The diagnosis of Attention Deficit Hyperactivity Disorder (ADHD) is complex. In this outline, I hope to make it easier to understand. First, for all intents and purposes Attention Deficit Hyperactivity Disorder (ADHD) and Attention Deficit Disorder (ADD) are the same thing. The first term is current, the second is out of date and has fallen into disuse. But they mean the same thing.

1. A Developmental Disorder

Young children are by and large overactive, inattentive and impulsive. As they mature, they acquire the skills to modulate their activity; both in terms of its amount, and one important characteristic of it, its impulsivity. At the same time, they develop the presence of mind to maintain attention. In short, they learn the skills of self-awareness, self-control and vigilance. They learn to self-regulate.

Thus, children grow and mature out of that phase of hyperactivity impulsivity and inattention; a normal phase of development, seen in toddlerhood.

Those children who do not grow out of the hyperactivity impulsivity and inattention of toddlerhood, but who do continue to develop normally in other areas, present with a problem. In the significant majority, the skills of self-regulation develop, albeit at some time later in childhood.  And in the meantime, they suffer from ADHD. Consequently, we call ADHD a developmental disorder.

2. The meaning of the words

You may well be confused by ambiguity surrounding the terms when we talk about ADHD. What exactly does attention deficit mean?

The word attention is a noun, and it describes a mental state, the state of paying attention; ‘his attention was diverted from the matter at hand’. Phrases like ‘to pay/give attention to’, ‘to be engrossed in’, ‘to concentrate on’, ‘to be immersed in’ all seem to mean more-or-less the same thing.

Inattention is the absence of, or at least the insufficient presence of, attention, such as: ‘not being attentive to’, ‘not being engrossed in’, and ‘not concentrating on’. But how do we as parents know our child is inattentive at any given moment in time? After all, attention is a quality of our child’s mental state, and we are not mind-readers. We assume our child is being inattentive because that is the look of his manner/demeanour/attitude. And, whilst not being a mind-reader, his mother knows him better than anyone, better even than himself.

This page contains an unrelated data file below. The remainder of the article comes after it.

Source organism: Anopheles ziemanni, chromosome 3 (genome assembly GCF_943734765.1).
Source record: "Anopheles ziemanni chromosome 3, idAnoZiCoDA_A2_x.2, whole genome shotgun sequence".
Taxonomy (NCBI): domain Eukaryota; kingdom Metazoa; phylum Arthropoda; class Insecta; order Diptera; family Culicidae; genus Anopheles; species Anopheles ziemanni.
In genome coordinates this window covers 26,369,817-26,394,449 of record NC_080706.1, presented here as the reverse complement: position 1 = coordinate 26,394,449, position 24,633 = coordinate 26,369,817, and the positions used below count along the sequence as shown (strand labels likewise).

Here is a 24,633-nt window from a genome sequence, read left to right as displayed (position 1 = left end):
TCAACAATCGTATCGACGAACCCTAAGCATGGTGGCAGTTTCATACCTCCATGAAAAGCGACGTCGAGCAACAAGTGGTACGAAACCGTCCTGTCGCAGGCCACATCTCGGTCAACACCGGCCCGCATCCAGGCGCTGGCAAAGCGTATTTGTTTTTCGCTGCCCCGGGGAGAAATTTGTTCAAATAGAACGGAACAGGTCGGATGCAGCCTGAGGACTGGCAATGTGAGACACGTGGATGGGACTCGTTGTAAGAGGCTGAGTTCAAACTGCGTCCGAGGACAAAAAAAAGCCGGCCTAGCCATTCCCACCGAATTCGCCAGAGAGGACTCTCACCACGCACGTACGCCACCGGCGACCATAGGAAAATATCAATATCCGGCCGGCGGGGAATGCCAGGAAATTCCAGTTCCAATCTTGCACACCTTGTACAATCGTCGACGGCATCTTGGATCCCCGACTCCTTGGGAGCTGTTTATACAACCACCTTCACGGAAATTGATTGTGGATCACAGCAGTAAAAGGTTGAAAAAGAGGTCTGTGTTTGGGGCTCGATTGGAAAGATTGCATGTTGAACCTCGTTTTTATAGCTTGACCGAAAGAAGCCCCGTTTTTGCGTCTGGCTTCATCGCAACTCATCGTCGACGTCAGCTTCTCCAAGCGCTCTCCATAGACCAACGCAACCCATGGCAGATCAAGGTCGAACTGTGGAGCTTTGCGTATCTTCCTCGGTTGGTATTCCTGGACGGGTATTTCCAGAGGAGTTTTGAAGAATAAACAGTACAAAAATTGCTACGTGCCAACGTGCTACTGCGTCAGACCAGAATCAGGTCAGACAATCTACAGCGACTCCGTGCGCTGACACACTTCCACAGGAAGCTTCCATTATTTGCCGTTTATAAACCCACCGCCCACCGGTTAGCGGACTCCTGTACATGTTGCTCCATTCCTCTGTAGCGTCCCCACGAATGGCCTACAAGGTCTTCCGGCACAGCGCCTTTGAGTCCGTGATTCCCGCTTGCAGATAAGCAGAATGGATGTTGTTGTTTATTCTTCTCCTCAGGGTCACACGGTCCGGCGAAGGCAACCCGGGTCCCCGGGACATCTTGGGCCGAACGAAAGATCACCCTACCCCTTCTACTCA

A similar analysis could be applied to the term activity. But it relates to something more observable, more objective, that your child’s mental state. It concerns your child’s physical movements. Nonetheless, a child’s level or amount of activity is still difficult to quantify. Hyperactivity means more than the normal amount of activity; remembering normality is a range, not a point. Overactivity is a synonym of hyperactivity.

Impulsiveness and impulsivity are also synonyms. They describe a quality of the activity; activity that happens unpredictably, with little if any forethought or reflection, and little or no consideration of the consequences; behaviour that shows spontaneity in excess.

3. There is no ‘test’ for ADHD

There is no single definitive test that can establish the diagnosis of ADHD. Diagnosis rests upon the opinion of the clinician involved. Clinicians can be wrong, and therefore diagnoses can be wrongly applied, or not applied as the case may be. That is why I take care in assessing the patient. Good diagnostics is the key to good therapy. So I was taught many years ago; so I have discovered in the three decades I have practiced as a Consultant Paediatrician.